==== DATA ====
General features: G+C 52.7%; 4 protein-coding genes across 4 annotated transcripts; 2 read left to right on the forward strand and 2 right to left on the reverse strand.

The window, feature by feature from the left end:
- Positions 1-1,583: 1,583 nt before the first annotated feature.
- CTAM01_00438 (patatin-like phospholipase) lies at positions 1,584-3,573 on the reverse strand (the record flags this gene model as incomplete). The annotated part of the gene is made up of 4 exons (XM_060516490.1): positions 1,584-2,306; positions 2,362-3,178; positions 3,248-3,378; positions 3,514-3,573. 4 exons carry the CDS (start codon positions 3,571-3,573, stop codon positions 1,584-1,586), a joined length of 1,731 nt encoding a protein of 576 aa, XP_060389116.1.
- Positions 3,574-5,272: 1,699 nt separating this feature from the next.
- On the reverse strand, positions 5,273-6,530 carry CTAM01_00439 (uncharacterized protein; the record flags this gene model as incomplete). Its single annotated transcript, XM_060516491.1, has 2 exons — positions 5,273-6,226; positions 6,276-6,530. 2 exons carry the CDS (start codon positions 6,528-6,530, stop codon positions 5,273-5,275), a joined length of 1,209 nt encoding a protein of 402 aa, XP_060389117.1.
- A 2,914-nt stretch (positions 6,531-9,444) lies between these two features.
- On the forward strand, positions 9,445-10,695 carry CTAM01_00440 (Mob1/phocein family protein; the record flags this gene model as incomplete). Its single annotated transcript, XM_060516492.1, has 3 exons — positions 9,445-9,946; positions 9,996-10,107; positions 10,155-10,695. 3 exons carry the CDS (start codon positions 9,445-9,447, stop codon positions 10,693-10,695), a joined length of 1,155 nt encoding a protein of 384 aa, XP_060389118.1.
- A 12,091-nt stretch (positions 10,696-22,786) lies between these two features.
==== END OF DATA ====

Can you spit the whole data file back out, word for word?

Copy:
General features: G+C 52.7%; 4 protein-coding genes across 4 annotated transcripts; 2 read left to right on the forward strand and 2 right to left on the reverse strand.

The window, feature by feature from the left end:
- Positions 1-1,583: 1,583 nt before the first annotated feature.
- CTAM01_00438 (patatin-like phospholipase) lies at positions 1,584-3,573 on the reverse strand (the record flags this gene model as incomplete). The annotated part of the gene is made up of 4 exons (XM_060516490.1): positions 1,584-2,306; positions 2,362-3,178; positions 3,248-3,378; positions 3,514-3,573. 4 exons carry the CDS (start codon positions 3,571-3,573, stop codon positions 1,584-1,586), a joined length of 1,731 nt encoding a protein of 576 aa, XP_060389116.1.
- Positions 3,574-5,272: 1,699 nt separating this feature from the next.
- On the reverse strand, positions 5,273-6,530 carry CTAM01_00439 (uncharacterized protein; the record flags this gene model as incomplete). Its single annotated transcript, XM_060516491.1, has 2 exons — positions 5,273-6,226; positions 6,276-6,530. 2 exons carry the CDS (start codon positions 6,528-6,530, stop codon positions 5,273-5,275), a joined length of 1,209 nt encoding a protein of 402 aa, XP_060389117.1.
- A 2,914-nt stretch (positions 6,531-9,444) lies between these two features.
- On the forward strand, positions 9,445-10,695 carry CTAM01_00440 (Mob1/phocein family protein; the record flags this gene model as incomplete). Its single annotated transcript, XM_060516492.1, has 3 exons — positions 9,445-9,946; positions 9,996-10,107; positions 10,155-10,695. 3 exons carry the CDS (start codon positions 9,445-9,447, stop codon positions 10,693-10,695), a joined length of 1,155 nt encoding a protein of 384 aa, XP_060389118.1.
- A 12,091-nt stretch (positions 10,696-22,786) lies between these two features.